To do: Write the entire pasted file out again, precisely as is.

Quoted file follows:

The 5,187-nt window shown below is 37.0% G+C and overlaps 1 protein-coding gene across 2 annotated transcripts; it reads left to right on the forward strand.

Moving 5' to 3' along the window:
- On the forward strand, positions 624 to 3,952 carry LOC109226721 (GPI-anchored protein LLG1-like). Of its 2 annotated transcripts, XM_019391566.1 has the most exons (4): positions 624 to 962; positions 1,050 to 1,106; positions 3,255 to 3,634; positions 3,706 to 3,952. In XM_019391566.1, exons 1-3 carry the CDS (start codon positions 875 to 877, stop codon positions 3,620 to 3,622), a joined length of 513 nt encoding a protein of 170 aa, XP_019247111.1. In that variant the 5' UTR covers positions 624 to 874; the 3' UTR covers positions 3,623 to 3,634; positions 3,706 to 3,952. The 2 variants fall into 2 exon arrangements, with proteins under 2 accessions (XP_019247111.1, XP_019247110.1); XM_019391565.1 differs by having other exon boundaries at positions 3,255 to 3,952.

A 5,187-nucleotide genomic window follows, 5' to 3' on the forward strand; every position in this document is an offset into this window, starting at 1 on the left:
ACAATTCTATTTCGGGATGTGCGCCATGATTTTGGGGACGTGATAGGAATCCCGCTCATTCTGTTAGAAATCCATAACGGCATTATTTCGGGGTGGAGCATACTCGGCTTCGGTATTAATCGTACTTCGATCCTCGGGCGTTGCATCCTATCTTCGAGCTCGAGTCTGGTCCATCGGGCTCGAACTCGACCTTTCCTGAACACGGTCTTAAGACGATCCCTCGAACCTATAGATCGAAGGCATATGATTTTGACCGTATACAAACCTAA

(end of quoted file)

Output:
The 5,187-nt window shown below is 37.0% G+C and overlaps 1 protein-coding gene across 2 annotated transcripts; it reads left to right on the forward strand.

Moving 5' to 3' along the window:
- On the forward strand, positions 624 to 3,952 carry LOC109226721 (GPI-anchored protein LLG1-like). Of its 2 annotated transcripts, XM_019391566.1 has the most exons (4): positions 624 to 962; positions 1,050 to 1,106; positions 3,255 to 3,634; positions 3,706 to 3,952. In XM_019391566.1, exons 1-3 carry the CDS (start codon positions 875 to 877, stop codon positions 3,620 to 3,622), a joined length of 513 nt encoding a protein of 170 aa, XP_019247111.1. In that variant the 5' UTR covers positions 624 to 874; the 3' UTR covers positions 3,623 to 3,634; positions 3,706 to 3,952. The 2 variants fall into 2 exon arrangements, with proteins under 2 accessions (XP_019247111.1, XP_019247110.1); XM_019391565.1 differs by having other exon boundaries at positions 3,255 to 3,952.

A 5,187-nucleotide genomic window follows, 5' to 3' on the forward strand; every position in this document is an offset into this window, starting at 1 on the left:
ACAATTCTATTTCGGGATGTGCGCCATGATTTTGGGGACGTGATAGGAATCCCGCTCATTCTGTTAGAAATCCATAACGGCATTATTTCGGGGTGGAGCATACTCGGCTTCGGTATTAATCGTACTTCGATCCTCGGGCGTTGCATCCTATCTTCGAGCTCGAGTCTGGTCCATCGGGCTCGAACTCGACCTTTCCTGAACACGGTCTTAAGACGATCCCTCGAACCTATAGATCGAAGGCATATGATTTTGACCGTATACAAACCTAA